I have an Excel spreadsheet containing a list of strings. Each string is made up of several words, but the number of words in each string is different.

Using built in Excel functions (no VBA), is there a way to isolate the last word in each string?


  Are you classified as human? -> human?
Negative, I am a meat popsicle -> popsicle
                  Aziz! Light! -> Light!
  • 4
    I'm wondering why you have the artificial no VBA constraint? – EBGreen Dec 8 '08 at 17:41
  • 3
    I can easily solve it with VBA, but I'm curious if there is a non-VBA solution. VBA tends to have performance penalties for large data sets. – e.James Dec 8 '08 at 18:20
  • As usual, two answers really stand out, and I have a tough time deciding which one to select as the correct answer. In this case, both Jon and BradC (with the help of Brad) have come up with correct, working solutions. – e.James Dec 8 '08 at 18:34
  • I have selected BradC's solution because it seems to be the more elegant of the two, and he provides a handy explanation of the function. – e.James Dec 8 '08 at 18:35
  • It's hard to answer your question properly if you don't indicate what makes VBA inappropriate (since you can write your own macros and functions in VBA, making it equivalent to the built-in functions). – dkretz Jan 27 '11 at 12:19

14 Answers 14


This one is tested and does work (based on Brad's original post):

     LEN(A1)-LEN(SUBSTITUTE(A1," ","")))))

If your original strings could contain a pipe "|" character, then replace both in the above with some other character that won't appear in your source. (I suspect Brad's original was broken because an unprintable character was removed in the translation).

Bonus: How it works (from right to left):

LEN(A1)-LEN(SUBSTITUTE(A1," ","")) – Count of spaces in the original string
SUBSTITUTE(A1," ","|", ... ) – Replaces just the final space with a |
FIND("|", ... ) – Finds the absolute position of that replaced | (that was the final space)
Right(A1,LEN(A1) - ... )) – Returns all characters after that |

EDIT: to account for the case where the source text contains no spaces, add the following to the beginning of the formula:

=IF(ISERROR(FIND(" ",A1)),A1, ... )

making the entire formula now:

=IF(ISERROR(FIND(" ",A1)),A1, RIGHT(A1,LEN(A1) - FIND("|",
    SUBSTITUTE(A1," ","|",LEN(A1)-LEN(SUBSTITUTE(A1," ",""))))))

Or you can use the =IF(COUNTIF(A1,"* *") syntax of the other version.

When the original string might contain a space at the last position add a trim function while counting all the spaces: Making the function the following:

=IF(ISERROR(FIND(" ",B2)),B2, RIGHT(B2,LEN(B2) - FIND("|",
    SUBSTITUTE(B2," ","|",LEN(TRIM(B2))-LEN(SUBSTITUTE(B2," ",""))))))
  • 1
    Cannot thank you enough. Needed the rest of the string too, so simply changing =RIGHT to =LEFT and removing LEN(A1)- allowed me to get the rest. But thank you for doing all the initial leg work :) – Luke Duddridge Jun 9 '10 at 8:25
  • 4
    +1: I'll have to remember the "LEN(A1)-LEN(SUBSTITUTE(A1," ",""))" trick for getting the number of instances of a character – anschauung Mar 28 '11 at 18:41
  • 2
    Excellent solution! The only problem is that Excel localizes function names, so you need to re-write the formula for the non-English Excel. Here is the re-written variant for the Russian one: =ПРАВСИМВ(A1;ДЛСТР(A1)-ПОИСК("|";ПОДСТАВИТЬ(A1;" ";"|";ДЛСТР(A1)-ДЛСТР(ПОДСТАВИТЬ(A1;" ";""))))) – Michael Pliskin Nov 28 '11 at 13:13
  • This answer breaks on strings containing consecutive spaces. – somewhatsapient Feb 27 '13 at 20:42
  • 1
    I would recommend breaking up the formulas into temporary columns (you can hide them later). It's very useful for debugging special cases. – wisbucky May 7 '14 at 20:14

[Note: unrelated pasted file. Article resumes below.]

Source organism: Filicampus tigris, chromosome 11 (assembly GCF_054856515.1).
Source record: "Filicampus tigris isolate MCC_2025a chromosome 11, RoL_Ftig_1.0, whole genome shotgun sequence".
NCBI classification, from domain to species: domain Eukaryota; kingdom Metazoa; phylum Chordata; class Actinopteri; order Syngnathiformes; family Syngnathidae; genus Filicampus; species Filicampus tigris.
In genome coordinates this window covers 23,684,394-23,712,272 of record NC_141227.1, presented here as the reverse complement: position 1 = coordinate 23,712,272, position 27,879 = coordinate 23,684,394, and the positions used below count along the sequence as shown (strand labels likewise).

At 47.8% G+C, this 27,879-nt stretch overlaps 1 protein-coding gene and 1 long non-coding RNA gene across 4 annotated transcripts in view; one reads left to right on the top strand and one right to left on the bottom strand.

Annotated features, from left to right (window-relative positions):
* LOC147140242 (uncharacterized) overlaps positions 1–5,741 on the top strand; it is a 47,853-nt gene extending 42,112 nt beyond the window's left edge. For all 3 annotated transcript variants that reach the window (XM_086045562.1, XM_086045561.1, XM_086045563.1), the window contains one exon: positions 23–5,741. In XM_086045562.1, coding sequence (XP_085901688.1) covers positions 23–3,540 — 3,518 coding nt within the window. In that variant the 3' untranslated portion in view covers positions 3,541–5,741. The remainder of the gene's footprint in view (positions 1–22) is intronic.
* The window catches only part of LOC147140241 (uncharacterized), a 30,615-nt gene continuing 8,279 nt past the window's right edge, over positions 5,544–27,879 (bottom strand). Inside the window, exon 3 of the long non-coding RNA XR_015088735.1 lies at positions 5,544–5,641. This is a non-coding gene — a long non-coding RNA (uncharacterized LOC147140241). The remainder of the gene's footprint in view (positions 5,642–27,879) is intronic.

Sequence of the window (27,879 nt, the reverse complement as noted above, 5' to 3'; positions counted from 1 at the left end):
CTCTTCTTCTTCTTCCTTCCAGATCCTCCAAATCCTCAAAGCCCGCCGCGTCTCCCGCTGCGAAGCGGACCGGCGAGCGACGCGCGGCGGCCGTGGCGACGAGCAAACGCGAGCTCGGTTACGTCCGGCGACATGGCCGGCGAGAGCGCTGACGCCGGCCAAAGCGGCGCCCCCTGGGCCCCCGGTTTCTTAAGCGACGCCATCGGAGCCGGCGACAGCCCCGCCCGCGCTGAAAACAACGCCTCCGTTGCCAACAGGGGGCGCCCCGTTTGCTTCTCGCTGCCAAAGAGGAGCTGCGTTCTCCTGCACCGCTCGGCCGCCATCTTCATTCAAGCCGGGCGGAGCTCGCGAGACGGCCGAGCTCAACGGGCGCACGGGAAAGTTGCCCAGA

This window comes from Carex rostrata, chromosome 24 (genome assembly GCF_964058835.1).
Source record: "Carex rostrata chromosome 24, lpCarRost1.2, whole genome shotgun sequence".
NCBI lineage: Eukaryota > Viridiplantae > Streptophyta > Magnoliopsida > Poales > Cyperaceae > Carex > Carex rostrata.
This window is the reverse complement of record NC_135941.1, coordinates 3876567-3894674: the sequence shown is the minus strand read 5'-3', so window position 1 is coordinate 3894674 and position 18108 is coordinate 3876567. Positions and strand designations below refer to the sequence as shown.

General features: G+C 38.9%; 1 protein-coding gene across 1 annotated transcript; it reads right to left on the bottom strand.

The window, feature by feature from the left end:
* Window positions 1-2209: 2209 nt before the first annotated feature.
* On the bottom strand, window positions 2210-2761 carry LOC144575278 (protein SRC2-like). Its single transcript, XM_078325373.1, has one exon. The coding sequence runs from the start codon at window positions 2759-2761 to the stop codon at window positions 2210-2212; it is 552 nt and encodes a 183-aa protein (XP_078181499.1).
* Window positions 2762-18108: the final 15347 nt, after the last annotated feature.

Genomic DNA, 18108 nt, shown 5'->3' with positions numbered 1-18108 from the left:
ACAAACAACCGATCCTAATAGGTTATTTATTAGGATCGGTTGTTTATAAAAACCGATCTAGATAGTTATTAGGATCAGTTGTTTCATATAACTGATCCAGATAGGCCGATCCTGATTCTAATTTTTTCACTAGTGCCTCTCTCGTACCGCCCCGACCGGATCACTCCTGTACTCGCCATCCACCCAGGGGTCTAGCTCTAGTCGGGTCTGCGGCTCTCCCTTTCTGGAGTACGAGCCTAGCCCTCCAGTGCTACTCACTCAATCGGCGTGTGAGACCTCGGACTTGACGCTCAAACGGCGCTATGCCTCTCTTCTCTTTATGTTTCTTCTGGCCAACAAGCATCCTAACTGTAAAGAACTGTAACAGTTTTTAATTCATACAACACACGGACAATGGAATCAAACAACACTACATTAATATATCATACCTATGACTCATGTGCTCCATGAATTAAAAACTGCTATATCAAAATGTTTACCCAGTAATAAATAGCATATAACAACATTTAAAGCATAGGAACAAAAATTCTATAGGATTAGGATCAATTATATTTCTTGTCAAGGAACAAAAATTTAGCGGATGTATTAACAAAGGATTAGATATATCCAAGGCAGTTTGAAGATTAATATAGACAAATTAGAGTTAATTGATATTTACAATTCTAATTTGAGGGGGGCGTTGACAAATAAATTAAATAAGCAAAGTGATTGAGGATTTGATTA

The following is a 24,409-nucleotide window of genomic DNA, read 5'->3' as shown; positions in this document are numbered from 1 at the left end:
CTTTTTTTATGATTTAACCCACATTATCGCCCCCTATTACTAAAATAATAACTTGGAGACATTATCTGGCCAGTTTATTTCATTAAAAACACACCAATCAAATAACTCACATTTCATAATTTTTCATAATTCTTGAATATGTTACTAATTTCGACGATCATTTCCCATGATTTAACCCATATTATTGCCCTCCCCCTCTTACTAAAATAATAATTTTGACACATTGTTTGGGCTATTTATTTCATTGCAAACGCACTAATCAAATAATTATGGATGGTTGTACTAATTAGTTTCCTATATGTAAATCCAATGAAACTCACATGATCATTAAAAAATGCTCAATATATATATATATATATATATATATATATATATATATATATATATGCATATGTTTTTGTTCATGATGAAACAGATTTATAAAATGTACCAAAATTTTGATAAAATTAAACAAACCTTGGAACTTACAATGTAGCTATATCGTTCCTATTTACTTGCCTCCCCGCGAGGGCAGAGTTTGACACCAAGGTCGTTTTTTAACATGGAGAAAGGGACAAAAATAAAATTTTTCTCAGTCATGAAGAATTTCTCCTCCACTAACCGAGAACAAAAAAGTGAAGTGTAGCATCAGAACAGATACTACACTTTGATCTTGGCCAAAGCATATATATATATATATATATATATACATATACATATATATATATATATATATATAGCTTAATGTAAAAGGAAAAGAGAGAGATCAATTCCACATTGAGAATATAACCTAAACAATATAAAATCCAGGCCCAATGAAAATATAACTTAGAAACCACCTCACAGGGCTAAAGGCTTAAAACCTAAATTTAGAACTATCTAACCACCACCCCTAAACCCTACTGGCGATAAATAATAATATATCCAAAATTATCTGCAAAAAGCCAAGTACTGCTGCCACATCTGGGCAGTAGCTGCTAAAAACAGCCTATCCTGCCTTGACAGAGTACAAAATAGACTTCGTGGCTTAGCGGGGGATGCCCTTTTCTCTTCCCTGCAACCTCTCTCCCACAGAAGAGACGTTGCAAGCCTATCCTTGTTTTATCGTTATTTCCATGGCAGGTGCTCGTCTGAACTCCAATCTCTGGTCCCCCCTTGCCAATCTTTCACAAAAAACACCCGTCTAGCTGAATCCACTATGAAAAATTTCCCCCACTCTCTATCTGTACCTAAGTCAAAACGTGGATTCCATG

This is the technique I've used with great success:

=TRIM(RIGHT(SUBSTITUTE(A1, " ", REPT(" ", 100)), 100))

To get the first word in a string, just change from RIGHT to LEFT

=TRIM(LEFT(SUBSTITUTE(A1, " ", REPT(" ", 100)), 100))

Also, replace A1 by the cell holding the text.

  • 2
    Works for me - just replaced the first " " with my delimiter. The two 100s seem to limit it to a string of 100 characters if I'm not mistaken – Benjineer Jan 22 '14 at 5:14
  • 2
    If we use a different delimiter we need to strip that out at the end too, e.g. =TRIM(SUBSTITUTE(RIGHT(SUBSTITUTE(A1, ".", REPT(".", 100)), 100), ".", "")) – dumbledad Jul 31 '15 at 8:44
  • 8
    Very clever method. What it does is replace every space with 100 spaces, then return the last 100 characters without leading/trailing spaces. – Zenadix Aug 21 '15 at 19:24
  • @Benjineer I think it works for strings much longer than 100 characters. The 100 characters limits the size of a single word. You're taking the right (or left) hundred characters ..... if a word of 101 characters long you'd have a problem, but if a string overall of 100 characters ... with 3 spaces ... would be padded to approx a 400 character string and still work. To Jerry Beaucaire - Very elegant, thanks. – Tin Bum Feb 22 '19 at 23:49

A more robust version of Jerry's answer:


That works regardless of the length of the string, leading or trailing spaces, or whatever else and it's still pretty short and simple.

  • 3
    It's an excellent formula. I modified the formula to =TRIM(RIGHT(SUBSTITUTE(TRIM(A1), ".", REPT(" ", LEN(TRIM(A1)))), LEN(TRIM(A1)))) to get file extension. – Adarsh Madrecha May 30 '16 at 9:47
  • 2
    One more SUBSTITUTE allows it to work for any character, not just spaces. =TRIM(SUBSTITUTE(RIGHT(SUBSTITUTE(TRIM(A1),"/",REPT("/",LEN(TRIM(A1)))),LEN(TRIM(A1))),"/","")), where "/" is the delimiting character. – PProteus Dec 7 '18 at 19:53
  • @Joefinkle, this is a really concise and smart solution. It works pretty well, just to mention that if the delimiter is a string it does not work well in all cases, here an example for a delimiter: " ; " (a semi-colon surrounded by spaces) with input value: "Technology Sprint 24 ; Sprint 4" it returns: "; Sprint 4". I am using the solution addapted by: @PProteus. – David Leal Jul 1 '19 at 20:24
  • If the delimiter is a string a possible workaround would be to replace it before by some special character, for example replacing in the @PProteus formula TRIM(A1) by: TRIM(SUBSTITUTE(A1, "strDelimeter", ";")) in all places, in order to have a new character delimiter: ";" or even better using char() function to find some really unexpected character. – David Leal Jul 1 '19 at 20:46